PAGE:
It’s been a good month for miracles. And by miracles I mean our oldest miracle, that first miracle, the creation of life itself.
During these first weeks in May, two separate teams working at two separate institutions announced that when it comes to creating life from scratch, well, there are a couple of new gods in town.
Of course, if we’re talking about creating life from scratch, we most first mention the old gods, which is to say, this is when biologist Craig Venter comes into the discussion.
A few decades back, while he was working to read the human genome (i.e. the Human Genome Project), Venter also began wondering what it would take to write one. He wanted to know, “what does the minimal genome required for life look like?”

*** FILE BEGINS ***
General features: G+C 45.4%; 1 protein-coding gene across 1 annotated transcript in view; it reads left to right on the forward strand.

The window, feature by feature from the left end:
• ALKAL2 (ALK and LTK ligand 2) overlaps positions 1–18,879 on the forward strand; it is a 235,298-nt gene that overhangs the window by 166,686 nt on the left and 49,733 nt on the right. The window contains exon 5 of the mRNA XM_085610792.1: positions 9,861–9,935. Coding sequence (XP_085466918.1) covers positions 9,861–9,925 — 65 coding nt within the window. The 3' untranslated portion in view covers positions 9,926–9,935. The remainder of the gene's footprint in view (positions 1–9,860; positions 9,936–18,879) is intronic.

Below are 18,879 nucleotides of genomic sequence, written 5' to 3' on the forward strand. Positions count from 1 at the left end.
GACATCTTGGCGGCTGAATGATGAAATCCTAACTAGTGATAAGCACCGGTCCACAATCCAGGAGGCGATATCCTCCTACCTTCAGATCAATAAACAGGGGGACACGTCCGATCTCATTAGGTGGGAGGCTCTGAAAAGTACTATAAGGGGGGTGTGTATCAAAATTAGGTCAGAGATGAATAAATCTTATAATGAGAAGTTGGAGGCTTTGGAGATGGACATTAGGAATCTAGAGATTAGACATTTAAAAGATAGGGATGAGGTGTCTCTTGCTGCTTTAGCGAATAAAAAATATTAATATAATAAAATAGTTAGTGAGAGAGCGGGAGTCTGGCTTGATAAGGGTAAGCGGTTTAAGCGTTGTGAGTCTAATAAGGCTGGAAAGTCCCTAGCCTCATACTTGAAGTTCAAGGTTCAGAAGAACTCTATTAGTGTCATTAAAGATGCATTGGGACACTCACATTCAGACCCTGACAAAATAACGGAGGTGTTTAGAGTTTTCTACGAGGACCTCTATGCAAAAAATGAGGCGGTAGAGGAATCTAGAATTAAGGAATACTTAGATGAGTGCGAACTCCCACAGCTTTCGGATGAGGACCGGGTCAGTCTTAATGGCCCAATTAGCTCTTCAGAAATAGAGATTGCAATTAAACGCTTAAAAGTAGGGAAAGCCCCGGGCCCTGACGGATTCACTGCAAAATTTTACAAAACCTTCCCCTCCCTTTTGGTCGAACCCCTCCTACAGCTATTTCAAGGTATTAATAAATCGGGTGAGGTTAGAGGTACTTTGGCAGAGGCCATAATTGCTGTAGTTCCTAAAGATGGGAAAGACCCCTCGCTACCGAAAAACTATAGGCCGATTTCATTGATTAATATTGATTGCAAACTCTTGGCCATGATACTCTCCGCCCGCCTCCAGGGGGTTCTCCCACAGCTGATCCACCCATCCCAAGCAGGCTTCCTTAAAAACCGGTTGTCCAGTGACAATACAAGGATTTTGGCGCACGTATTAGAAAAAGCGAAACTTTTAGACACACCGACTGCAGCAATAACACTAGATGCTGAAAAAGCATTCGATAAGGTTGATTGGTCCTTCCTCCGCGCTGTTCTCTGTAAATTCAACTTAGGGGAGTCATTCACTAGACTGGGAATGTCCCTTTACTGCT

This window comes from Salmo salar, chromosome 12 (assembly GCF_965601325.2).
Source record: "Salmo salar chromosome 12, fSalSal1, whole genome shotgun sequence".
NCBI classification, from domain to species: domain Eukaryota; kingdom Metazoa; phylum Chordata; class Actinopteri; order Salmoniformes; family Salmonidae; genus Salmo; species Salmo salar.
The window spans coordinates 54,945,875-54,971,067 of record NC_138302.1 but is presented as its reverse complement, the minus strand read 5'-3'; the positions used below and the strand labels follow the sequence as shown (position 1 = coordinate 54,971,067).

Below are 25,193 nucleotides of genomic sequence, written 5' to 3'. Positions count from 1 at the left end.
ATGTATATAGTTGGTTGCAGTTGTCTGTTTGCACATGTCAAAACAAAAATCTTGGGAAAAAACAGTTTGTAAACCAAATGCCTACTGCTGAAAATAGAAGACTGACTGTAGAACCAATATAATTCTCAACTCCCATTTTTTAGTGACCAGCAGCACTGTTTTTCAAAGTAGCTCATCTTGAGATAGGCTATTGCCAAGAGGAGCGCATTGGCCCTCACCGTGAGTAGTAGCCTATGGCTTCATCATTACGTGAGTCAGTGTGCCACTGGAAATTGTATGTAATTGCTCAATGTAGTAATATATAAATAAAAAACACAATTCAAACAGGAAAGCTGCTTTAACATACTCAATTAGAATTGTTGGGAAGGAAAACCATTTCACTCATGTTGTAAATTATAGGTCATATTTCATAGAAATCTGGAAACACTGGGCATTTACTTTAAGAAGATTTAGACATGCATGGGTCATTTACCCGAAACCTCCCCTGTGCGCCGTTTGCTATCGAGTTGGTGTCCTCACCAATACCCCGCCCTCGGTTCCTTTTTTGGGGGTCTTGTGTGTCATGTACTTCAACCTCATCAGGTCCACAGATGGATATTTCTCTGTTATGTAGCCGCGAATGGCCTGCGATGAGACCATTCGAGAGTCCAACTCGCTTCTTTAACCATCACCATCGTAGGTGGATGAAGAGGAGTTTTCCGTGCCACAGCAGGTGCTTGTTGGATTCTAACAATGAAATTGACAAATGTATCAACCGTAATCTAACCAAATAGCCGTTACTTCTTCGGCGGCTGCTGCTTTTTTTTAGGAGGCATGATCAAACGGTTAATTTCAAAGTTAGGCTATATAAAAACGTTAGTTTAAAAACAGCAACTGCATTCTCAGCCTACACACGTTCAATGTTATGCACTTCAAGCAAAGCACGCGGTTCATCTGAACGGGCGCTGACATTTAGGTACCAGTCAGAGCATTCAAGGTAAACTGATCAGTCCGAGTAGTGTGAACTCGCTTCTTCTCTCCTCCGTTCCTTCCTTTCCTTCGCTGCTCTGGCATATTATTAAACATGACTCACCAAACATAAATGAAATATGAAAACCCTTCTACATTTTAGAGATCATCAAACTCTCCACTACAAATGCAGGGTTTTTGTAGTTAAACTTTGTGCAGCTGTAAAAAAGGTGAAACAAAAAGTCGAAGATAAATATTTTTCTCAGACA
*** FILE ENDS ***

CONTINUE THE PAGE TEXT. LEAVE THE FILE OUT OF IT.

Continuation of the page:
Back then, DNA synthesis technology was too crude and expensive to consider writing a minimum genome for life, but exponential advances in biotechnology obliterated these problems. Consider “synthetic biology,” which moves the work from the molecular to the digital. In syn-bio, genetic code is manipulated using the equivalent of a word processor. With the press of a button, DNA can be cut and pasted, effortlessly imported from one species into another. Single letters can be swapped in and out with precision. And once the code looks right? Just hit send. A dozen different DNA print shops can now turn these bits into biology.